# [R] type III ANOVA for a nested linear model

S Ellison S.Ellison at lgc.co.uk
Thu Jul 12 12:07:38 CEST 2007

```The aliasing problem arises in alias(), which is what Anova uses to detect aliasing. It is simply the fact that anova more or less blithely ignores the NA's that makes anova behave apparently more 'sensibly' than Anova.

But like Carsten, I found this difficult to understand. Unordered factors are supposed to be arbitrary. I can understand why A:C behaves differently from A:D (where D<-factor(rep(1:3,6)). A:C generates a 27-level factor with only 18 levels populated; A:D has only nine levels. But it is not so simple.

I was goig to suggest using AC<-factor(A:C) instead of A %in% C as a fix, as this generates a 9-level factor with all levels populated - just as A:D does. But
> alias(lm(resp~A+AC))
generates an alias, where
> alias(lm(resp~A+A:D))
does not.

That seemed to me entirely bizarre. table(A,AC) and table(A,A:D) show identical balance and nesting. Something, somewhere, is expanding the two differently. But what?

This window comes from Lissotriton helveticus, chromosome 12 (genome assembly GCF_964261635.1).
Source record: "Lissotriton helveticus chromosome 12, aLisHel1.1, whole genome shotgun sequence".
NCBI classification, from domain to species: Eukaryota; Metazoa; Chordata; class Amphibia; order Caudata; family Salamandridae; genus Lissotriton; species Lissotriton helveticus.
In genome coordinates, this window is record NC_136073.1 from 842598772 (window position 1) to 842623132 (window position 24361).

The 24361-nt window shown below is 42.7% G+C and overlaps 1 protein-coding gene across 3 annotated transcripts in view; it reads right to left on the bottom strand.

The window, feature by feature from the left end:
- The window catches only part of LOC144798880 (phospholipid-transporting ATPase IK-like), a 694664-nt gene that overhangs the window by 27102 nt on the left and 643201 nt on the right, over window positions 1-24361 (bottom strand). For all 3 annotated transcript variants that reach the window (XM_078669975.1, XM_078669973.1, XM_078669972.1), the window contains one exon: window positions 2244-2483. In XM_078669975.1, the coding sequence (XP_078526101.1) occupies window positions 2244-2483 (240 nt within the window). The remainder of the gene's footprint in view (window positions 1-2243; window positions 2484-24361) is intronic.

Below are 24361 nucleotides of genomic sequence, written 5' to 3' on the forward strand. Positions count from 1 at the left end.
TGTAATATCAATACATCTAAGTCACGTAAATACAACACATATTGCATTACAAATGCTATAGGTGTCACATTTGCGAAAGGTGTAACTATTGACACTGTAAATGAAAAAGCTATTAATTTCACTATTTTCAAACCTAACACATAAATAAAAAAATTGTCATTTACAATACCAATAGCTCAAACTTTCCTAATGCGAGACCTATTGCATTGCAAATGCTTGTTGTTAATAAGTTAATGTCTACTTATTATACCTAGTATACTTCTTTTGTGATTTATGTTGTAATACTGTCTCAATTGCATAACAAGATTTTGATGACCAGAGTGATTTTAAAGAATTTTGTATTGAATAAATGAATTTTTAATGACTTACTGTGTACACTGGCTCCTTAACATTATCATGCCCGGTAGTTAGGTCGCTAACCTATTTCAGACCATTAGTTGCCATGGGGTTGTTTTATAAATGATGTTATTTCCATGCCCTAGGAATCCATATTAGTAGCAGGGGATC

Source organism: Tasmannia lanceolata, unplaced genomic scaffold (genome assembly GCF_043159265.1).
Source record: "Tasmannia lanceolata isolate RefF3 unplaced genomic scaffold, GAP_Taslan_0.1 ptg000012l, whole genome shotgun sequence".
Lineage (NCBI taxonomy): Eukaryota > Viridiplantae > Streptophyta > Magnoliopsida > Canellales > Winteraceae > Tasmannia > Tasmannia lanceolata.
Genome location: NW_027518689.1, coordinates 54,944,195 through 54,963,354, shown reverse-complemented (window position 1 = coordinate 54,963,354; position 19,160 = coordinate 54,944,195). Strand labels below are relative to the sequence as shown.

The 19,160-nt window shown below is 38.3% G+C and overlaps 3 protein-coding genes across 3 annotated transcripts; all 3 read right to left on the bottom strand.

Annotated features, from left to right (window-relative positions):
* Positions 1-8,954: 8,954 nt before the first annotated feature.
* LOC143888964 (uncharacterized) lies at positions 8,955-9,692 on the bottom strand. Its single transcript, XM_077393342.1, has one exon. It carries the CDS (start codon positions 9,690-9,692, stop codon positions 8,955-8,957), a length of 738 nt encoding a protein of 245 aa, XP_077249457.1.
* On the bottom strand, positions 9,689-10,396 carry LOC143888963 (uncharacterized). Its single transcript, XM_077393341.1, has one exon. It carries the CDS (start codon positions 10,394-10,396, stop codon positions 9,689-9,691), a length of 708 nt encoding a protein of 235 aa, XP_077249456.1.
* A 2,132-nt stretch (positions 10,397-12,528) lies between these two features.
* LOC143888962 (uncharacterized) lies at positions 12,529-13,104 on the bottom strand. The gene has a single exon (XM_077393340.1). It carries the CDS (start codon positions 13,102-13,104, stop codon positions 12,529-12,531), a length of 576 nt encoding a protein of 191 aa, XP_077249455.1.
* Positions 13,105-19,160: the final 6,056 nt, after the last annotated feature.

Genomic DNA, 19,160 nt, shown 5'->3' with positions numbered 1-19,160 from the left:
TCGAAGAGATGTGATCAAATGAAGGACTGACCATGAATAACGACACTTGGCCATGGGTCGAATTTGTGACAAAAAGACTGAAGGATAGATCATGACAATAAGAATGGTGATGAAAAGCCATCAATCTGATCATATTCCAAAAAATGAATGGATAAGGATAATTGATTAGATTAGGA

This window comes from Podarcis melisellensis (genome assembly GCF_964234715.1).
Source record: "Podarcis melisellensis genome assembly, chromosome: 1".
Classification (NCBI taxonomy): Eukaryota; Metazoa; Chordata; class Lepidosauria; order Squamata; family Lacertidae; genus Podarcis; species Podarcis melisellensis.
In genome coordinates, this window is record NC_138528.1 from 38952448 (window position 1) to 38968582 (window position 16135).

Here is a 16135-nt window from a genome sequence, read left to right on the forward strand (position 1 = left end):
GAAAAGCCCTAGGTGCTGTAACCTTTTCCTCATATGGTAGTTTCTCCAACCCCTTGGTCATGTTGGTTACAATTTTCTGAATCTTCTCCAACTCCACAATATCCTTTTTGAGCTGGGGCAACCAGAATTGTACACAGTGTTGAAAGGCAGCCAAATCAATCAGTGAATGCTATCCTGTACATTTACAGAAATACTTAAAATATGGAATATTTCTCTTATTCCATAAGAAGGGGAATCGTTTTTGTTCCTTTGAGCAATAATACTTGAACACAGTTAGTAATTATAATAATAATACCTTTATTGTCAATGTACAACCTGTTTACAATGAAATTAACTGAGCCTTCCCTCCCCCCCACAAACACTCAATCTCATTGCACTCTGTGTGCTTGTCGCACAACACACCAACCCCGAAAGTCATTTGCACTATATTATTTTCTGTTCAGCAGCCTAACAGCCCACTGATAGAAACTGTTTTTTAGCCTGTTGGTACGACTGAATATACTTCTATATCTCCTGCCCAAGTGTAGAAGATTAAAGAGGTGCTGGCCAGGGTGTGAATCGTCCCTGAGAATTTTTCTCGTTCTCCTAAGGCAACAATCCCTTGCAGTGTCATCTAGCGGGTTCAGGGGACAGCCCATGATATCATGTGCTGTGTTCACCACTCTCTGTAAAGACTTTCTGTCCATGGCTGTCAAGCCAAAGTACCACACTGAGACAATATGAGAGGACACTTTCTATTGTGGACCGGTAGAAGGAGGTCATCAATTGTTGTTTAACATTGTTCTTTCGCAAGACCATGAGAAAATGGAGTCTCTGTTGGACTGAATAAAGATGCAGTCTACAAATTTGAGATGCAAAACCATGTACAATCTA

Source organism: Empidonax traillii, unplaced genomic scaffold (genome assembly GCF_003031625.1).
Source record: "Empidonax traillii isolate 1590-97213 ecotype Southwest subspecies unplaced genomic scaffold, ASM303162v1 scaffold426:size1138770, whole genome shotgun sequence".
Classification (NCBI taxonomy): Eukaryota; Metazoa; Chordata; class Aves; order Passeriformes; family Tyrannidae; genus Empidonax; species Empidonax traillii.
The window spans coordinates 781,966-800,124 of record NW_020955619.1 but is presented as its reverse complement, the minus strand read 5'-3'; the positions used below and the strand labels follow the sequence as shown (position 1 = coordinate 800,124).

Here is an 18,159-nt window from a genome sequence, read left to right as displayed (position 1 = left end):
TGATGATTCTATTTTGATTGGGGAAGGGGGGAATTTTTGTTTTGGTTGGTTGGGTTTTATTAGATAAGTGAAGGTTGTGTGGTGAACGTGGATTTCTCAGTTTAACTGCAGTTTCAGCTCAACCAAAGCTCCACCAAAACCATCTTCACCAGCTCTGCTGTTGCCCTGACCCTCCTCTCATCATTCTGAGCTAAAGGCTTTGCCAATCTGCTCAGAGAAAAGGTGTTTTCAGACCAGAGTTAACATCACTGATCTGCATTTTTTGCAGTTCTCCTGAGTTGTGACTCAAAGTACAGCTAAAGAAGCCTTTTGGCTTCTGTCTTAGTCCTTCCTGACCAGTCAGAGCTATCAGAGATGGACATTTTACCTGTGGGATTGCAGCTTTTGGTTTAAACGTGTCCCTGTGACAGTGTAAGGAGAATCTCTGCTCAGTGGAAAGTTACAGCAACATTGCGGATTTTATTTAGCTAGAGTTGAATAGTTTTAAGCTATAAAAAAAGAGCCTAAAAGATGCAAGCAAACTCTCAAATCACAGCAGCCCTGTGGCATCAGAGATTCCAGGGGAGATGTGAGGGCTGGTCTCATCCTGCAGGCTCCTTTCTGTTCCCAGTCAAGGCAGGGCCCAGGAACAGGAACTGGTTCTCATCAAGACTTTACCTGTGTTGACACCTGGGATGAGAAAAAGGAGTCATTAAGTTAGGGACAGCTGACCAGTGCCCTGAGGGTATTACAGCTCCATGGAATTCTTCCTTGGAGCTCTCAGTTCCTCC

model.matrix is the 'culprit', I think. The two model matrices differ; model.matrix(resp~A+A:D) has 9 columns, and model.matrix(resp~A+AC) has eleven.

So now I know what has happened. What I don't understand is why, except that 'that is what model.matrix does with this factor level numbering' (refactoring either AC or A:D via as.numeric finally generates identical - and aliased - behaviour)) . I think I am going to invoke the law of unintended consequences and go find a cold compress.

Steve E

>>> Peter Dalgaard <P.Dalgaard at biostat.ku.dk> 11/07/2007 16:03:13 >>>
>A term C %in% A  (or A/C) is not a _specification_ that C is nested in
>A, it is a _directive_ to include the terms A and C:A. Now, C:A involves
>a term for each combination of A and C, of which many are empty if C is
>strictly coarser than A. This may well be what is confusing Anova().

>In fact, with this (c(1:3,6:11)) coding of C, A:C is completely
>equivalent to C, but if you look at summary(lm(....)) you will see a lot
>of NA coefficients in the A:C case. If you use resp ~ A*B+C, then you
>still get a couple of missing coefficients in the C terms because of
>collinearity with the A terms. (Notice that this is one case where the
>order inside the model formula will matter; C+A*B is not the same.)

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